Accepting The Truth Will Set You Free, Give Yourself Some Credit

Accepting The Truth Will Set You Free, Give Yourself Some Credit

The concept of addressing anything in life is the answer to one who is in the process of searching for their best self.

I will admit that, throughout my life, I was always the first person to self-deprecate. When something in my life failed for reasons that may have been out of my control, I was the first to blame myself. I was the first to over-analyze, and the first to jump to conclusions without knowing the entirety of the story.

I was the first to criticize myself, I was the first to disregard myself. I was the first to deprive myself of genuine happiness without reason. And I was the first person to ignore the truth.

I do believe to the fullest extent that I am not the only person who has ever pictured themselves in such a manner. In fact, I believe that these thoughts often cross each of our minds more than we are willing to admit. We, as a society, as a community - as a generation - find it acceptable to degrade ourselves due to the lack of love we show to one another.

We rely heavily on the thoughts and opinions of others to define our self-worth. We find it less intimidating to tear others down rather than to face ourselves and acknowledge our own insecurities.

After all, it is far easier to be hyper-critical of another person rather than addressing our harshest weaknesses that lie beneath the surface.

What we never quite tend to see, though, is that the concept of addressing anything in life is the answer to one who is in the process of searching for their best self. The more we ignore the negative translations of thoughts into actions, as well as the constant doubts and speculations that run rampant through our minds, the more we continue to torture ourselves. The truth is difficult, and the truth can be terrifying.

It is often unpleasant, as it is almost always consequential. Yet, we will never experience growth in any aspect of our lives until we come face to face with the purest forms of the truth.

I will also admit that, while crafting the initial statement above, each of those sentences began with the words “I am.” Yet, after reevaluating my words, I came to realize that the phrase “I am” was simply inaccurate.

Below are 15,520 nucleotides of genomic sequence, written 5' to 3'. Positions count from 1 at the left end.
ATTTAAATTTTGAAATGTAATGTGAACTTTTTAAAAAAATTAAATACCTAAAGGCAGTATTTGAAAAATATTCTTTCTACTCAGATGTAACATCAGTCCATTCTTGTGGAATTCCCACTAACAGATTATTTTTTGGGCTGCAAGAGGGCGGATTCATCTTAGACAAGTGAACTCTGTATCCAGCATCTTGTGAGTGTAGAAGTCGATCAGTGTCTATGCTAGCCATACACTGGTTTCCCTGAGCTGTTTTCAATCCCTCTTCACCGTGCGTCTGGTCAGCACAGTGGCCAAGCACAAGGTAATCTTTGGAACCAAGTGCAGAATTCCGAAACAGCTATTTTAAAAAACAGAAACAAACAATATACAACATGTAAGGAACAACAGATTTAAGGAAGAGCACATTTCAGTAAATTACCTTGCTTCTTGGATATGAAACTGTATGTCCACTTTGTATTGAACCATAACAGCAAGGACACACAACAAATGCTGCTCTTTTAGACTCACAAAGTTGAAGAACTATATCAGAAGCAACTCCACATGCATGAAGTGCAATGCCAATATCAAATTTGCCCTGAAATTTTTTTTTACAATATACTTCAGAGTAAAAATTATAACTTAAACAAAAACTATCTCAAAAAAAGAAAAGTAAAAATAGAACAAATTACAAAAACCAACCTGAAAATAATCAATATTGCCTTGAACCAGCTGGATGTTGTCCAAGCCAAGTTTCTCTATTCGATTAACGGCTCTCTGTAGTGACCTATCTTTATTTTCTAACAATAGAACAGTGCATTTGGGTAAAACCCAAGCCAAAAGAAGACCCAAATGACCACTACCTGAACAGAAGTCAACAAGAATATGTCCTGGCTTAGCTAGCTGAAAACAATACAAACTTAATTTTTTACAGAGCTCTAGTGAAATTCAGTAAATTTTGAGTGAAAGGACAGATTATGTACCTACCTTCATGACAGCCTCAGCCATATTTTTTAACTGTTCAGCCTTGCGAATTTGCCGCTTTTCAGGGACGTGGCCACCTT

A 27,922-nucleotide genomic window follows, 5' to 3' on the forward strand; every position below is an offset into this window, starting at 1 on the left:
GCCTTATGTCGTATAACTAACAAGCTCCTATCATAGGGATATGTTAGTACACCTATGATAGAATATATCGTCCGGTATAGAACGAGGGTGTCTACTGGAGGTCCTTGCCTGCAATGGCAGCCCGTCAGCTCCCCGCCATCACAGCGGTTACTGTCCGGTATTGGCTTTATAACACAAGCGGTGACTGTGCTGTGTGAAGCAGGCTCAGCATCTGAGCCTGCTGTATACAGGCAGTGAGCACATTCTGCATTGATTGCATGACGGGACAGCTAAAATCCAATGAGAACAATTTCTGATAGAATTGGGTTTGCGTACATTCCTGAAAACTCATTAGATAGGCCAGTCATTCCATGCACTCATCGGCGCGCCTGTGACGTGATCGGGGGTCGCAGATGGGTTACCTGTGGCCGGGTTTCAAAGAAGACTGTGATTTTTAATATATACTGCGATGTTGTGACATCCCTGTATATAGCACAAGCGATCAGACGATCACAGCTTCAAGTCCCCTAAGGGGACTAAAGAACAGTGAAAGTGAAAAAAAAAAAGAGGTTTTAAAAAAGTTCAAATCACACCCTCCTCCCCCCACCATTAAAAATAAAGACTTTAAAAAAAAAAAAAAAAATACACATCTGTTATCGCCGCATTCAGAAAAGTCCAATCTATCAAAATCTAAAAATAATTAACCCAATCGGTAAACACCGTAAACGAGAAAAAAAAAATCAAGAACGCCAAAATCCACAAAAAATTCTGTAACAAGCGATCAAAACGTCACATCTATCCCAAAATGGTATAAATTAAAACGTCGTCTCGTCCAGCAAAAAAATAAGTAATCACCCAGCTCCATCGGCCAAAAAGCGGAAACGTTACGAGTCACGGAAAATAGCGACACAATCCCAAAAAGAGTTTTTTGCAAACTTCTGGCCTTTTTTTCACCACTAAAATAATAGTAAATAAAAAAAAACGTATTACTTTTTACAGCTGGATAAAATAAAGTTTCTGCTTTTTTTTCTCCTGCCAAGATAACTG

At one time, I would have never hesitated to admit that “I am,” in fact, an embodiment of those notions. I would convince myself that “I am” the reason of an attempt resulting in failure. I would have forced myself to accept the fact that the words above were simply what I was-that the words on this page defined my worth in every way. Now? Those “I am” statements hold no power.

They are meaningless and their relevancy has been lost. Those words are not the truth, nor were they, nor will they ever be. Those words are not who “I am.” Rather, they are what I can only hope that I will never be.

I believe that each of us are far stronger than we give ourselves credit for. Sometimes, we are just forced to wait for the proper opportunity to arise so that we may ignite the fires inside of our souls.

Cover Image Credit: @twopeasinaprada

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To The Person Who Feels Suicidal But Doesn't Want To Die

Suicidal thoughts are not black and white.

Everyone assumes that if you have suicidal thoughts that means you want to die.

From an outside perspective, suicidal thoughts are rarely looked into deeper than the surface level. Either you have suicidal thoughts and you want to die, or you don't have suicidal thoughts and you want to live. What most people don't understand is that people live in between those two statements, I for one am one of them.

I've had suicidal thoughts since I was a kid.

My first recollection of it was when I came home after school one day and got in trouble, and while I was just sitting in the dining room I kept thinking, “I wonder what it would be like to take a knife from the kitchen and just shove it into my stomach." I didn't want to die, or even hurt myself for that matter. But those thoughts haven't stopped since.